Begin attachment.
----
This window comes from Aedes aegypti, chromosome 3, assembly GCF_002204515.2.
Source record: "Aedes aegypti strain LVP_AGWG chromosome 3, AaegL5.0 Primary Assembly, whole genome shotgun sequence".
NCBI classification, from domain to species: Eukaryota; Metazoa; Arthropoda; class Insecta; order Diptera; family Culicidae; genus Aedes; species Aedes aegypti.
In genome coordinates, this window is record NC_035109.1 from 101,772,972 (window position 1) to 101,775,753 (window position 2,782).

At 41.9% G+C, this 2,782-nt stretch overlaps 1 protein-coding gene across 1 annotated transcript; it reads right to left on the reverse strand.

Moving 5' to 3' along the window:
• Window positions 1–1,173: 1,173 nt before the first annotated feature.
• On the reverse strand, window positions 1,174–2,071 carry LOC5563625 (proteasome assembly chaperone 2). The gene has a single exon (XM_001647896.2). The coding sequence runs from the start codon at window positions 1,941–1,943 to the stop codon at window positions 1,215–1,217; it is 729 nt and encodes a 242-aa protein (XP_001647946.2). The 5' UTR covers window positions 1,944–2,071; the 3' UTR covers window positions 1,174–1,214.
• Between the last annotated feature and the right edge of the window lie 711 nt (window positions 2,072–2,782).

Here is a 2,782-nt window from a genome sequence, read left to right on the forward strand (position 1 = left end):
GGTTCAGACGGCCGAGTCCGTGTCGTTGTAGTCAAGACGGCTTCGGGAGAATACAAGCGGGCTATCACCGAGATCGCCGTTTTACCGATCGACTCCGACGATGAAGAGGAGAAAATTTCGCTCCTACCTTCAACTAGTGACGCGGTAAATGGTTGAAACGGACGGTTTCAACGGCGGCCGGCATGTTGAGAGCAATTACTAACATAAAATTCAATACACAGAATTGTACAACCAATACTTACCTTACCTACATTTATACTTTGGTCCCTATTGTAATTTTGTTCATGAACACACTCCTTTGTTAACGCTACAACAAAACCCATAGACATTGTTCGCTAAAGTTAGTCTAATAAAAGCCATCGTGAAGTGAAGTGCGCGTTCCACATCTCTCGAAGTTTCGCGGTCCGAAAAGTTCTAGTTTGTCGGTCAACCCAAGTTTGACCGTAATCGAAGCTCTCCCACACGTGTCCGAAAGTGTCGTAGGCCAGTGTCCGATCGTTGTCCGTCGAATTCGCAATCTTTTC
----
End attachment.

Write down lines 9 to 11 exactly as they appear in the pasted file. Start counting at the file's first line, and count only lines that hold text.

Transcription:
• Between the last annotated feature and the right edge of the window lie 711 nt (window positions 2,072–2,782).

Here is a 2,782-nt window from a genome sequence, read left to right on the forward strand (position 1 = left end):
GGTTCAGACGGCCGAGTCCGTGTCGTTGTAGTCAAGACGGCTTCGGGAGAATACAAGCGGGCTATCACCGAGATCGCCGTTTTACCGATCGACTCCGACGATGAAGAGGAGAAAATTTCGCTCCTACCTTCAACTAGTGACGCGGTAAATGGTTGAAACGGACGGTTTCAACGGCGGCCGGCATGTTGAGAGCAATTACTAACATAAAATTCAATACACAGAATTGTACAACCAATACTTACCTTACCTACATTTATACTTTGGTCCCTATTGTAATTTTGTTCATGAACACACTCCTTTGTTAACGCTACAACAAAACCCATAGACATTGTTCGCTAAAGTTAGTCTAATAAAAGCCATCGTGAAGTGAAGTGCGCGTTCCACATCTCTCGAAGTTTCGCGGTCCGAAAAGTTCTAGTTTGTCGGTCAACCCAAGTTTGACCGTAATCGAAGCTCTCCCACACGTGTCCGAAAGTGTCGTAGGCCAGTGTCCGATCGTTGTCCGTCGAATTCGCAATCTTTTC